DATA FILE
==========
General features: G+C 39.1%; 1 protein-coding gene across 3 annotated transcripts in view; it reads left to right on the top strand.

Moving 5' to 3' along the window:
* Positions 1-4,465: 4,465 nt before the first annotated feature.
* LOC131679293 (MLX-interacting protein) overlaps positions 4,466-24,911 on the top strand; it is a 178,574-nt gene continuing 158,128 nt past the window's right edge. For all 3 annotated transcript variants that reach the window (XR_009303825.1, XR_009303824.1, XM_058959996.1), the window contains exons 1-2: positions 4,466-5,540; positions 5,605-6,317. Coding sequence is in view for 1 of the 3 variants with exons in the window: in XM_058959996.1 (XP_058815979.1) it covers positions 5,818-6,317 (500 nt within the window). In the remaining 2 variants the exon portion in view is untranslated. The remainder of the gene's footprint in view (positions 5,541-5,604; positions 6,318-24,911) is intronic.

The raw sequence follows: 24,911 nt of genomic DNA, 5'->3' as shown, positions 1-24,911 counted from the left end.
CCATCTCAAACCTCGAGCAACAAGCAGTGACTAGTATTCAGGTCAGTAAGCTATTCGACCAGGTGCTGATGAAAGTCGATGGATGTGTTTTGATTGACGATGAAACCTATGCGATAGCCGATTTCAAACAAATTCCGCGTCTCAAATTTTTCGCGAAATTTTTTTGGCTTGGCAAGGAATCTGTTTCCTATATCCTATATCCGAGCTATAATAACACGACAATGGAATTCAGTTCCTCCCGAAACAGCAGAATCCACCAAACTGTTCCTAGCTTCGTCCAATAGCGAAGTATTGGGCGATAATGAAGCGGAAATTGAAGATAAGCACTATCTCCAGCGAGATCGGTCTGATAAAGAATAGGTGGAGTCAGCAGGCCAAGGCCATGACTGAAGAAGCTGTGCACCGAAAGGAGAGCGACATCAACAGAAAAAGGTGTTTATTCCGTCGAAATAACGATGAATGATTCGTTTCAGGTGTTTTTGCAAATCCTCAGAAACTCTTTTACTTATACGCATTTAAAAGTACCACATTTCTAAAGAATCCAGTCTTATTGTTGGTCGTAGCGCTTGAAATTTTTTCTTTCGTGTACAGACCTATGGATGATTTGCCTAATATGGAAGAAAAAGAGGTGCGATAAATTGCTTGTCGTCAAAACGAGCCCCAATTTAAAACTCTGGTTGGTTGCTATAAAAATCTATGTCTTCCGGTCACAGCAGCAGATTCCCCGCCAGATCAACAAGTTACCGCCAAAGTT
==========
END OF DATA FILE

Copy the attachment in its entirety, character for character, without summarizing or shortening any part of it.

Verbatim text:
General features: G+C 39.1%; 1 protein-coding gene across 3 annotated transcripts in view; it reads left to right on the top strand.

Moving 5' to 3' along the window:
* Positions 1-4,465: 4,465 nt before the first annotated feature.
* LOC131679293 (MLX-interacting protein) overlaps positions 4,466-24,911 on the top strand; it is a 178,574-nt gene continuing 158,128 nt past the window's right edge. For all 3 annotated transcript variants that reach the window (XR_009303825.1, XR_009303824.1, XM_058959996.1), the window contains exons 1-2: positions 4,466-5,540; positions 5,605-6,317. Coding sequence is in view for 1 of the 3 variants with exons in the window: in XM_058959996.1 (XP_058815979.1) it covers positions 5,818-6,317 (500 nt within the window). In the remaining 2 variants the exon portion in view is untranslated. The remainder of the gene's footprint in view (positions 5,541-5,604; positions 6,318-24,911) is intronic.

The raw sequence follows: 24,911 nt of genomic DNA, 5'->3' as shown, positions 1-24,911 counted from the left end.
CCATCTCAAACCTCGAGCAACAAGCAGTGACTAGTATTCAGGTCAGTAAGCTATTCGACCAGGTGCTGATGAAAGTCGATGGATGTGTTTTGATTGACGATGAAACCTATGCGATAGCCGATTTCAAACAAATTCCGCGTCTCAAATTTTTCGCGAAATTTTTTTGGCTTGGCAAGGAATCTGTTTCCTATATCCTATATCCGAGCTATAATAACACGACAATGGAATTCAGTTCCTCCCGAAACAGCAGAATCCACCAAACTGTTCCTAGCTTCGTCCAATAGCGAAGTATTGGGCGATAATGAAGCGGAAATTGAAGATAAGCACTATCTCCAGCGAGATCGGTCTGATAAAGAATAGGTGGAGTCAGCAGGCCAAGGCCATGACTGAAGAAGCTGTGCACCGAAAGGAGAGCGACATCAACAGAAAAAGGTGTTTATTCCGTCGAAATAACGATGAATGATTCGTTTCAGGTGTTTTTGCAAATCCTCAGAAACTCTTTTACTTATACGCATTTAAAAGTACCACATTTCTAAAGAATCCAGTCTTATTGTTGGTCGTAGCGCTTGAAATTTTTTCTTTCGTGTACAGACCTATGGATGATTTGCCTAATATGGAAGAAAAAGAGGTGCGATAAATTGCTTGTCGTCAAAACGAGCCCCAATTTAAAACTCTGGTTGGTTGCTATAAAAATCTATGTCTTCCGGTCACAGCAGCAGATTCCCCGCCAGATCAACAAGTTACCGCCAAAGTT